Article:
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gaze returns to women in his new film

gaze returns to women in his new film

Oscar-winning Spanish director Pedro Almodovar, known for twisted, eccentric comedies set in modern Spain, returns in his latest movie to a subject he loves: women. Volver, which is Spanish for the verb "return," is a tale of troubled relations among three generations of women--the female lead played by Penelope Cruz, her mother, and Cruz's character's teenage daughter. The film was screened for journalists on Monday and opens to the public in Spain on Friday.

So problematic are the ties that the grandmother, played by veteran Spanish actress Carmen Maura, comes back from the dead to resolve outstanding issues with Raimunda, a beautiful and feisty character played by Cruz. The reunion takes place after Cruz and her daughter travel from Madrid to their old village in La Mancha, the arid, conservative region of central Spain where Almodovar grew up in the '50s and '60s, to visit the grandmother's grave. Men play an insignificant role in this flick.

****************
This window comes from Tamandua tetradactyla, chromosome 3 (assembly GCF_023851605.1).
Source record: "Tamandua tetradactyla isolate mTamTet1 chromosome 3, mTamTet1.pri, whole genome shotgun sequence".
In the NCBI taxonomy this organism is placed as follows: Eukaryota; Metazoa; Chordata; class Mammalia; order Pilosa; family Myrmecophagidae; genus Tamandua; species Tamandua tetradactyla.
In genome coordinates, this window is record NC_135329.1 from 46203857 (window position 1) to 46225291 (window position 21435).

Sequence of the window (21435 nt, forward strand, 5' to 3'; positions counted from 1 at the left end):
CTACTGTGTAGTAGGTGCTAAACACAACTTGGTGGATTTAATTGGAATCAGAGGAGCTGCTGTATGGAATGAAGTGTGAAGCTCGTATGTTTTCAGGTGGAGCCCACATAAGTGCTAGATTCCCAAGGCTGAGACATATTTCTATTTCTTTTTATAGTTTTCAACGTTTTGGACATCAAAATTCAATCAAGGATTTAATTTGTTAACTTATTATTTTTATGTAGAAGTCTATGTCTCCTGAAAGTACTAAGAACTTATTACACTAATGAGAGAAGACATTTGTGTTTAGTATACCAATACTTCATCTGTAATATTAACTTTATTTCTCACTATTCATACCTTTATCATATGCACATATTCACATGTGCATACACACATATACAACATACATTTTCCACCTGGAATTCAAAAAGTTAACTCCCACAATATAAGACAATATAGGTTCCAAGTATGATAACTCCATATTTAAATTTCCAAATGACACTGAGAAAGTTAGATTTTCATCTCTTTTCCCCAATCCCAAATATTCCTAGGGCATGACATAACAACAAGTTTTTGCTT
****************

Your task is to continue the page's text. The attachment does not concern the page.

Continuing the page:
"Volver is a film of actresses," Almodovar, 56, told reporters after the viewing. He was accompanied by Cruz and Maura, both of whom have appeared in other Almodovar films. This is his 16th.

He described Cruz's character as a "Sophia Loren type of housewife, wearing low-cut clothes, full of life and courage." Almodovar is often described as a women's director because many of his films have revolved around strong, sympathetic female characters--a demographic sector he has described as "more amusing and luminous" than men. Almodovar's All About My Mother won the Academy Award for best foreign film in 1999, and Talk to Her won the Oscar for best original screenplay in 2003. (AP)

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